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Thread: TIF Districts

  1. #126

    Default Re: TIF Districts

    ^

    This is a very complex issue only brought to the forefront by a lot of questioning here, Ed Shadid and the schools themselves.

    When I first asked about this, I was told that the schools get all the redirected tax dollars offset by the state somehow and that it wasn't something openly talked out of fear of that little loophole being closed.

    What I can say for certain is that if that state is somehow offsetting the OKC Public schools for this redirected tax money, it is being carved out of another tax base which means all the other districts that share in that money are being affected.


    Keep in mind that TIF and these offsets are not increasing taxes but are taking existing taxes and redirecting them. So, by that definition, the same pie is just being carved up differently meaning a gain in one place is offset by a loss elsewhere.

  2. #127

    Default Re: TIF Districts

    It may be a zero-sum game for available taxes amongst the various school districts in the state, as you mention, but if the state school aid formula tries to offset the amount of ad valorem revenue a school district receives, then I think it still makes sense to not include increment revenues in the formula offsets because school districts don't get the increment revenue (or at least not as operating revenue). In fact, that's probably why the TIF law requires the substitution of base assessed values for equalized assessed values in various things (debt limits, establishing mill levies, etc.), too. Although the indirect split used to get the schools to the table probably shakes this all up a bit.

  3. #128

    Default Re: TIF Districts

    Apparently this article was published by the Journal Record last Friday: Addition and subtraction: TIFs cut funding for outside school districts | The Journal Record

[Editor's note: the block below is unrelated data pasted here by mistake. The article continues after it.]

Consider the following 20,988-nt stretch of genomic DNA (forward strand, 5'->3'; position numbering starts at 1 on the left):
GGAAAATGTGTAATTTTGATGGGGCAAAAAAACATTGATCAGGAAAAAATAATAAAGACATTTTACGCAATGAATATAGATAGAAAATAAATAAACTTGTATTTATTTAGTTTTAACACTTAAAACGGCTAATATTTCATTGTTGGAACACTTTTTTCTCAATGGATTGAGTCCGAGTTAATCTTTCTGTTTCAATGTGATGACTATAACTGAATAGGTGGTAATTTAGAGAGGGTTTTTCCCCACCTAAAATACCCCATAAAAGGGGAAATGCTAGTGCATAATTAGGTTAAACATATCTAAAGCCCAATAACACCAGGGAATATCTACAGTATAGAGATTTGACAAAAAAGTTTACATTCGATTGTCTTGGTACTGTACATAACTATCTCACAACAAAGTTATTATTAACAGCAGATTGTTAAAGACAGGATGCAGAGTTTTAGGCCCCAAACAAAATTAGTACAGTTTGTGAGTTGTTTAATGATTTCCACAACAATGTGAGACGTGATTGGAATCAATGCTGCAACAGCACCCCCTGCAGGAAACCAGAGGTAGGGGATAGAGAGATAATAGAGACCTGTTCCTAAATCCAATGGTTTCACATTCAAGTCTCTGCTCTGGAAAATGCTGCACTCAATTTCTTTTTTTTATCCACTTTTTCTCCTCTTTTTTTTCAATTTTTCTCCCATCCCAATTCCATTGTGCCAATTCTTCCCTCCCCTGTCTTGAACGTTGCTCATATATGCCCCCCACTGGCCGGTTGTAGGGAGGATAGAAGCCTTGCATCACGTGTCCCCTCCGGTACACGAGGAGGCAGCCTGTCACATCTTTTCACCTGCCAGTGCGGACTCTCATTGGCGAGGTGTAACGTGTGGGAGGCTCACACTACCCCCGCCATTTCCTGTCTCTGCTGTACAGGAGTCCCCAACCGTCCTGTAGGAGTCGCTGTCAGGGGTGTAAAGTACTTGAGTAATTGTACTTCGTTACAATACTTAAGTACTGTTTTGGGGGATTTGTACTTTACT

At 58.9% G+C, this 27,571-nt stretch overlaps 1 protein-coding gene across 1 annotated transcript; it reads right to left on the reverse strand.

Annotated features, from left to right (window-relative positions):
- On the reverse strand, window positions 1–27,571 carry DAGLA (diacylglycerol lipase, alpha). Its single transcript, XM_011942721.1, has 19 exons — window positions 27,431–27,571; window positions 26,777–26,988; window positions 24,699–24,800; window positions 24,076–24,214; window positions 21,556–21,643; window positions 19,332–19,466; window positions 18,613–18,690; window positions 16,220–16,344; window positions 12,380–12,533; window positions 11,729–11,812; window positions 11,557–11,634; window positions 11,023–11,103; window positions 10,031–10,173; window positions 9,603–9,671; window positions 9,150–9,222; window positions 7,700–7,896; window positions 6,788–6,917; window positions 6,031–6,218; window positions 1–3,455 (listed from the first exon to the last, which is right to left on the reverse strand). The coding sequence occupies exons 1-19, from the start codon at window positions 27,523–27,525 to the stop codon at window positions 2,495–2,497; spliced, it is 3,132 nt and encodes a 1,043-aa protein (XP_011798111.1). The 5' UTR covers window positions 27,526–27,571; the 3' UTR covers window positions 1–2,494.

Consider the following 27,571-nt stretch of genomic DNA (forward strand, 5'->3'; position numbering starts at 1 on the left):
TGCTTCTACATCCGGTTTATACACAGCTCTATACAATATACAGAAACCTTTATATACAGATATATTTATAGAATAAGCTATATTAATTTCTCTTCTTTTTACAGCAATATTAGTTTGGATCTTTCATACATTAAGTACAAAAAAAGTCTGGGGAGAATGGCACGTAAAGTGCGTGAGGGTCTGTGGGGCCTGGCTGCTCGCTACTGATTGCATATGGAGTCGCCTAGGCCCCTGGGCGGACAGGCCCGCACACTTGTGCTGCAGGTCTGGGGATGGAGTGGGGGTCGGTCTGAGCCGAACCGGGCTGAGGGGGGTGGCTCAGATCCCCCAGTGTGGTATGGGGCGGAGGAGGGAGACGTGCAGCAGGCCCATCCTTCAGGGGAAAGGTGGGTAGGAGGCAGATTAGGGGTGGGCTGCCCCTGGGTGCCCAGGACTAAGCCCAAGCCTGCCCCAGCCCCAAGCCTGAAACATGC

Addition and subtraction: TIFs cut funding for outside school districts
    By: Brian Brus The Journal Record
    February 12, 2016

    OKLAHOMA CITY – School districts across the state that fall outside tax increment finance districts are receiving less funding than they would otherwise deserve because of how increases in property tax revenue are omitted from the state aid formula, officials confirmed.

    In Oklahoma County alone for 2014, Oklahoma City’s TIF districts diverted ad valorem taxes of $25 million that was generated from $218 million in net assessed property values away from other jurisdictions such as the Independent District 89 – the Oklahoma City Public Schools, city economic development project manager Brent Bryant said. Although $3.5 million was given back to those jurisdictions while the balance went to city infrastructure and economic development projects, the $25 million figure was never included in the state appropriations equation for education, which takes counties’ property values into consideration for additional funding.

    Oklahoma City Councilman Ed Shadid has frequently questioned other city officials about the impact of TIF accounting. He recently asked Alliance for Economic Development President Cathy O’Connor whether moving a valuable property like the Devon Energy tower, 499 Sheridan Ave., from one TIF into another would help I-89 at the expense of other schools.

    “Yes,” O’Connor said, adding that Oklahoma City school officials suggested the Devon adjustment near the end of its first TIF’s life span. “They requested that, they did. They wanted 499 in for that very reason. They’ve done the math. We’ve helped them do the math. They get more money.”

    “So they get more money, but could you make an argument that rural schools or schools outside I-89 get less?” Shadid said.

    “I guess you could,” O’Connor said.